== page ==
Colosseum, Piazza del Colosseo Home to brutal battles between man and beast, the Colosseum is an imposing building and is Ancient Rome's most symbolic. Walking around this amphitheatre is fascinating as you try to imagine what it was like in all its glory, complete with thousands of Romans and one Julius Caesar. Open daily from 9am; admission €15.50 (EU reduced rates available).

St. Peter's Basilica, Piazza San Pietro Before entering St Peter's, the first thing which strikes you is the number of detailed statues which overlook you in the square. Upon entering mosaics hang over you from every corner. You can also climb to the top of the dome for unforgettable views of the city. Basilica - Open daily 7am-7pm (Apr-Sep) & until 6pm (Oct-Mar), admission free; Dome - Open daily from 8am-5pm, admission €3.50-€5 (stairs/lift).

 Ensure Your Return to Roma!

Trevi Fountain, Piazza di Trevi Rome's most spectacular fountain may attract tourists all day and night, but this doesn't take away from its appeal. What's better is that you can hear the gallons of water flowing over the statues of Neptune and his chariots seconds before you see it. They say if you throw a coin over your shoulder into it, it ensures your return to Roma.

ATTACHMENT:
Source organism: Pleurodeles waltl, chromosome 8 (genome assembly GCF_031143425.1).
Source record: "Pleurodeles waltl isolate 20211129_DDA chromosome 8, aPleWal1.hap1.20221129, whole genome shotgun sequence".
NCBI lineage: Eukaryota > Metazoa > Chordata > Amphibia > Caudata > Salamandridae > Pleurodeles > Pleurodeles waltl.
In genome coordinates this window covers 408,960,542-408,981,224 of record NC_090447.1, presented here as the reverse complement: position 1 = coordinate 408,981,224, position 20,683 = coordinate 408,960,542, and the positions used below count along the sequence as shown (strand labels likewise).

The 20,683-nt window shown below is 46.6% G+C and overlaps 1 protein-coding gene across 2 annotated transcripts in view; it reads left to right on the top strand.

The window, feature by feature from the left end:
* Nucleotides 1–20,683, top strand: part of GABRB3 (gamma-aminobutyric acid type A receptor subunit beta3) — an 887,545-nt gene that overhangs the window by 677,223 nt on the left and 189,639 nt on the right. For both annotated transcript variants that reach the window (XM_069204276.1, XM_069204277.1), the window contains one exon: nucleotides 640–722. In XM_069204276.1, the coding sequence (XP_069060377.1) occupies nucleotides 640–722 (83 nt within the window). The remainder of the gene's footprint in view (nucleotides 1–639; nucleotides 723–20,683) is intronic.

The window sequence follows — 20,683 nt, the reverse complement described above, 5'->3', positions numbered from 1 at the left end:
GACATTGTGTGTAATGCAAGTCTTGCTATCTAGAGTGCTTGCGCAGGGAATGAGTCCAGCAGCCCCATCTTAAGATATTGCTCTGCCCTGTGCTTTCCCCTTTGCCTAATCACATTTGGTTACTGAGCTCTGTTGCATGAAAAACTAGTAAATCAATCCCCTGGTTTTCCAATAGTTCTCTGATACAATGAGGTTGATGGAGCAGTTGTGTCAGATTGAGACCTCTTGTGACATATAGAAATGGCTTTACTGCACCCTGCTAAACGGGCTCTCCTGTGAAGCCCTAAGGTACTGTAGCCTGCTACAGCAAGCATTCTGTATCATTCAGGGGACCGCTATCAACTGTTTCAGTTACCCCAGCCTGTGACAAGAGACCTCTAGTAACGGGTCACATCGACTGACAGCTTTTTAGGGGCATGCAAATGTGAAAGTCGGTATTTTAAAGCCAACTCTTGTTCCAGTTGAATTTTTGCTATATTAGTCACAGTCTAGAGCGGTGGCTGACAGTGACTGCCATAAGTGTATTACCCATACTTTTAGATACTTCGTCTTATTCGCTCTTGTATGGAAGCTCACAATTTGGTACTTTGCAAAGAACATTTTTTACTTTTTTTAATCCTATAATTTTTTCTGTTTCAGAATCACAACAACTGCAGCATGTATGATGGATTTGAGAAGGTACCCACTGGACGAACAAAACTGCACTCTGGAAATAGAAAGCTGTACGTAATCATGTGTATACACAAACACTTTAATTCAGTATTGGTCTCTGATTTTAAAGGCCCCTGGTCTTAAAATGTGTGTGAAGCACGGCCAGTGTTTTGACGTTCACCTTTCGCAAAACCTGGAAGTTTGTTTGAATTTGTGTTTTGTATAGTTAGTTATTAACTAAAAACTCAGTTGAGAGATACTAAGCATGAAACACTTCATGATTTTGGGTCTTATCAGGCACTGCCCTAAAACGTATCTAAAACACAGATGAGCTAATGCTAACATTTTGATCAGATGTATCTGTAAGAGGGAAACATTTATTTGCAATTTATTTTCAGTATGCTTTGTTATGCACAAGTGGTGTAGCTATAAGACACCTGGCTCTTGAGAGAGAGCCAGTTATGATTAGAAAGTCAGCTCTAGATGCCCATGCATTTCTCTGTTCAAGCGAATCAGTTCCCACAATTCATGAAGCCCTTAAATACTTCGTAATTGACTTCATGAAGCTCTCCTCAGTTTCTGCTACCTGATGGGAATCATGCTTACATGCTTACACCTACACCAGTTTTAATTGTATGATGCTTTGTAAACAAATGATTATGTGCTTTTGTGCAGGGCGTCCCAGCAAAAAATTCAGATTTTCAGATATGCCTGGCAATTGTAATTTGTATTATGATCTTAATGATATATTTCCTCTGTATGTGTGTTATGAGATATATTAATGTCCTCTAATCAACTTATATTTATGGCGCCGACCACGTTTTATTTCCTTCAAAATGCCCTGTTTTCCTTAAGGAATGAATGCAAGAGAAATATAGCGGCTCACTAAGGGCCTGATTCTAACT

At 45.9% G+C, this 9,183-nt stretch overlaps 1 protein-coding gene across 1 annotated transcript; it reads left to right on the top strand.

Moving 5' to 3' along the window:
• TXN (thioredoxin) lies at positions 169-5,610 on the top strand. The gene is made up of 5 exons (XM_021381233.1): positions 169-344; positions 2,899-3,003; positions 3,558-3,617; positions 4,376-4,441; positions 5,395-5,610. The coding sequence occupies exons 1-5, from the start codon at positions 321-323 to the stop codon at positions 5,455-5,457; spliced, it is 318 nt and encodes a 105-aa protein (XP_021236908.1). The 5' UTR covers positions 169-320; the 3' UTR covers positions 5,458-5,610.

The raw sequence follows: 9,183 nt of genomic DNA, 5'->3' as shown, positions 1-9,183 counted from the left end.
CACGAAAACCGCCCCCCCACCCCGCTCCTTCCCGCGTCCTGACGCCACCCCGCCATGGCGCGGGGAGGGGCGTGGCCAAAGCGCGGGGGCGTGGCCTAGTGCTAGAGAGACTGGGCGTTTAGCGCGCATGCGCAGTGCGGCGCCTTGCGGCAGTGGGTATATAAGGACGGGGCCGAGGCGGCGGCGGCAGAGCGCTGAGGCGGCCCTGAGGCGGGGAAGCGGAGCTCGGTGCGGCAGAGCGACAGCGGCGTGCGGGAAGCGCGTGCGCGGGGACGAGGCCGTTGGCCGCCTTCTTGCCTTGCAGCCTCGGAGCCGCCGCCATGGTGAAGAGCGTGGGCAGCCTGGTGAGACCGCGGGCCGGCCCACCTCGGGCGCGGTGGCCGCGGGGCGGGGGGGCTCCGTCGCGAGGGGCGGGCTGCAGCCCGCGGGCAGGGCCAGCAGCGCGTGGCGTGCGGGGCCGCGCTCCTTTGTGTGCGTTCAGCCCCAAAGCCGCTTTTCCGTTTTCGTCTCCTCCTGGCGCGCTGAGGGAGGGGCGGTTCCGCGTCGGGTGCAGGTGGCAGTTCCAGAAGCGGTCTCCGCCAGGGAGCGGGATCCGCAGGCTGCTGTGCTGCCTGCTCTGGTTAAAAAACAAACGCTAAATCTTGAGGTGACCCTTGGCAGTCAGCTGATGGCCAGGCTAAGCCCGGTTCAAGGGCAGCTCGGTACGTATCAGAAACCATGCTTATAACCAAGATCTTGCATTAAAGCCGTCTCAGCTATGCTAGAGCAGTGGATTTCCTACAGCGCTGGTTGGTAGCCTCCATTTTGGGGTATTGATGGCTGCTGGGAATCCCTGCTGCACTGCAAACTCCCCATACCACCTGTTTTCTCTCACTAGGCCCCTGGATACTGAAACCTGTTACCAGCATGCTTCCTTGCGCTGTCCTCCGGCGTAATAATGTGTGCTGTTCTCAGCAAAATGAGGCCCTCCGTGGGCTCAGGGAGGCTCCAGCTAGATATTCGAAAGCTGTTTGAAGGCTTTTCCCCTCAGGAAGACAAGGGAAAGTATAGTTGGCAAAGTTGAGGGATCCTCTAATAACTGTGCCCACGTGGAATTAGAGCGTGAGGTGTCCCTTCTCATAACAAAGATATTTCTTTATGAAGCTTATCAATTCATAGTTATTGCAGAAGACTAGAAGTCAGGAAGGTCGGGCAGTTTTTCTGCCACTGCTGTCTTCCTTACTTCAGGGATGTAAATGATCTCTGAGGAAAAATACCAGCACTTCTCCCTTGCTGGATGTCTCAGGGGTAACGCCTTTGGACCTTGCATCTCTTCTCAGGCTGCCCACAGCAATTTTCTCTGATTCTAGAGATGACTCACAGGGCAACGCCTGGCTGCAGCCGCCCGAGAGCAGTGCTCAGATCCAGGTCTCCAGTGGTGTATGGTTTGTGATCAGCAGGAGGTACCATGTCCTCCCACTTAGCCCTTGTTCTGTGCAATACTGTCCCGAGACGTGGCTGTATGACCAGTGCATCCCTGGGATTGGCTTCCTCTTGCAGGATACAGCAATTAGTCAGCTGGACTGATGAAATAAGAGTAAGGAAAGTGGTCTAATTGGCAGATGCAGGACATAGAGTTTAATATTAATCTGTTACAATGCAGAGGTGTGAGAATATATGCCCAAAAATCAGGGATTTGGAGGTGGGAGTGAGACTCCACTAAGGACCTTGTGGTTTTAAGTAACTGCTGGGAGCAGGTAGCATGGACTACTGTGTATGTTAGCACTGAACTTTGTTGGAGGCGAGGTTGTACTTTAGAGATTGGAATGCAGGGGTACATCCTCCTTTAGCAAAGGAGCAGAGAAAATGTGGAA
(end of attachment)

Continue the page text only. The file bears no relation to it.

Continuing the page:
February/March - The annual Six Nations Rugby Tournament is one of the year's biggest sporting events and attracts thousands from the UK, Ireland and France every year.

March - Rome Marathon While the thoughts of running over 26 miles may not appeal to everyone, over 10,000 athletes take part in this annual race which passes through the streets of Rome.

April - Natale di Roma Every April 21st Romans celebrate the birth of their famous city. Aventine Hill is lit up with burning candles while a huge fireworks display can be seen over the River Tiber.

May - Primo Maggio This outdoor concert on the first of May every year is the biggest music event of the year. Since it began in 1989 it has continuously attracted top international acts, along with thousands of revellers as it is free!